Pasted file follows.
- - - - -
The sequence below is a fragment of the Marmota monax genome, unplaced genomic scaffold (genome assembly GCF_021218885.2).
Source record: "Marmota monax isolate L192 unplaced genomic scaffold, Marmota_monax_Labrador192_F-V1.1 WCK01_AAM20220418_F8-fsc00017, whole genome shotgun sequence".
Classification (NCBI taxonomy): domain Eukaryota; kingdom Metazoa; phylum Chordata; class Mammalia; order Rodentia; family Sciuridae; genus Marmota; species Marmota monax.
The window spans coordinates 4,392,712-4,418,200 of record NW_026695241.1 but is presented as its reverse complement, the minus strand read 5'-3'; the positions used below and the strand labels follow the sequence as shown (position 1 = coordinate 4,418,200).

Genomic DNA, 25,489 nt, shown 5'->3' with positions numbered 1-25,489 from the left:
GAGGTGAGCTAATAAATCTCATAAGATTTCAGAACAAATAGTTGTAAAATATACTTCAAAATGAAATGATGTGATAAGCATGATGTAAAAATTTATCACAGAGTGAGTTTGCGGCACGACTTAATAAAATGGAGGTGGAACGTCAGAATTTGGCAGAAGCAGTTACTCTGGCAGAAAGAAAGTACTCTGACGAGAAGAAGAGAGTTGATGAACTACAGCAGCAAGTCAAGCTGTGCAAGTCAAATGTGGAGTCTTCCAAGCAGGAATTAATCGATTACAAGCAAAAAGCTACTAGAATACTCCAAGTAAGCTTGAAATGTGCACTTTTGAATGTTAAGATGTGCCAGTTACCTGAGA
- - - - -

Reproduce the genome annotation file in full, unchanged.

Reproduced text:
The sequence below is a fragment of the Marmota monax genome, unplaced genomic scaffold (genome assembly GCF_021218885.2).
Source record: "Marmota monax isolate L192 unplaced genomic scaffold, Marmota_monax_Labrador192_F-V1.1 WCK01_AAM20220418_F8-fsc00017, whole genome shotgun sequence".
Classification (NCBI taxonomy): domain Eukaryota; kingdom Metazoa; phylum Chordata; class Mammalia; order Rodentia; family Sciuridae; genus Marmota; species Marmota monax.
The window spans coordinates 4,392,712-4,418,200 of record NW_026695241.1 but is presented as its reverse complement, the minus strand read 5'-3'; the positions used below and the strand labels follow the sequence as shown (position 1 = coordinate 4,418,200).

Genomic DNA, 25,489 nt, shown 5'->3' with positions numbered 1-25,489 from the left:
GAGGTGAGCTAATAAATCTCATAAGATTTCAGAACAAATAGTTGTAAAATATACTTCAAAATGAAATGATGTGATAAGCATGATGTAAAAATTTATCACAGAGTGAGTTTGCGGCACGACTTAATAAAATGGAGGTGGAACGTCAGAATTTGGCAGAAGCAGTTACTCTGGCAGAAAGAAAGTACTCTGACGAGAAGAAGAGAGTTGATGAACTACAGCAGCAAGTCAAGCTGTGCAAGTCAAATGTGGAGTCTTCCAAGCAGGAATTAATCGATTACAAGCAAAAAGCTACTAGAATACTCCAAGTAAGCTTGAAATGTGCACTTTTGAATGTTAAGATGTGCCAGTTACCTGAGA